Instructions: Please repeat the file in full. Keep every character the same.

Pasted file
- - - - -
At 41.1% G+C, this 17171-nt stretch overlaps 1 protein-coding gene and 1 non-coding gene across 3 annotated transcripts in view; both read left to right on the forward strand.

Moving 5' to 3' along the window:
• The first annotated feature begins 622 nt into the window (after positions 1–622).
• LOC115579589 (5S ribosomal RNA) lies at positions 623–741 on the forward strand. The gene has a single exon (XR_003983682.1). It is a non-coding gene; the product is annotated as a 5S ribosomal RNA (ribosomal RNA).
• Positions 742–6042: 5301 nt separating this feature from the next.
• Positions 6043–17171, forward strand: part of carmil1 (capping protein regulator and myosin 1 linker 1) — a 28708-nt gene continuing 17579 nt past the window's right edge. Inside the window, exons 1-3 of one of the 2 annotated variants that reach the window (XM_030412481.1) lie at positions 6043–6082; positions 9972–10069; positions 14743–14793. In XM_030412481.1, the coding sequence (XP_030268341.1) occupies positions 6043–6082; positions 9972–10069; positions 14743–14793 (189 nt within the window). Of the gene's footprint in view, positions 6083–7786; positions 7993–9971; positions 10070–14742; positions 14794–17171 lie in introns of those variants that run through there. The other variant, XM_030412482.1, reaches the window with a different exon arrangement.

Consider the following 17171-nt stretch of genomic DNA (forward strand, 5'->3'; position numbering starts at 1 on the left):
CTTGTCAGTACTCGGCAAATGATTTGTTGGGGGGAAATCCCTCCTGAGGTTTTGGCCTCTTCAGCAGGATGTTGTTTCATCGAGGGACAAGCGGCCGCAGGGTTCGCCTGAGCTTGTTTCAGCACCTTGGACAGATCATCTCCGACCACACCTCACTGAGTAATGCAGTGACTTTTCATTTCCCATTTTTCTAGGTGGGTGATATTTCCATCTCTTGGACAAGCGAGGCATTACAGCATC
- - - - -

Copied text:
At 41.1% G+C, this 17171-nt stretch overlaps 1 protein-coding gene and 1 non-coding gene across 3 annotated transcripts in view; both read left to right on the forward strand.

Moving 5' to 3' along the window:
• The first annotated feature begins 622 nt into the window (after positions 1–622).
• LOC115579589 (5S ribosomal RNA) lies at positions 623–741 on the forward strand. The gene has a single exon (XR_003983682.1). It is a non-coding gene; the product is annotated as a 5S ribosomal RNA (ribosomal RNA).
• Positions 742–6042: 5301 nt separating this feature from the next.
• Positions 6043–17171, forward strand: part of carmil1 (capping protein regulator and myosin 1 linker 1) — a 28708-nt gene continuing 17579 nt past the window's right edge. Inside the window, exons 1-3 of one of the 2 annotated variants that reach the window (XM_030412481.1) lie at positions 6043–6082; positions 9972–10069; positions 14743–14793. In XM_030412481.1, the coding sequence (XP_030268341.1) occupies positions 6043–6082; positions 9972–10069; positions 14743–14793 (189 nt within the window). Of the gene's footprint in view, positions 6083–7786; positions 7993–9971; positions 10070–14742; positions 14794–17171 lie in introns of those variants that run through there. The other variant, XM_030412482.1, reaches the window with a different exon arrangement.

Consider the following 17171-nt stretch of genomic DNA (forward strand, 5'->3'; position numbering starts at 1 on the left):
CTTGTCAGTACTCGGCAAATGATTTGTTGGGGGGAAATCCCTCCTGAGGTTTTGGCCTCTTCAGCAGGATGTTGTTTCATCGAGGGACAAGCGGCCGCAGGGTTCGCCTGAGCTTGTTTCAGCACCTTGGACAGATCATCTCCGACCACACCTCACTGAGTAATGCAGTGACTTTTCATTTCCCATTTTTCTAGGTGGGTGATATTTCCATCTCTTGGACAAGCGAGGCATTACAGCATC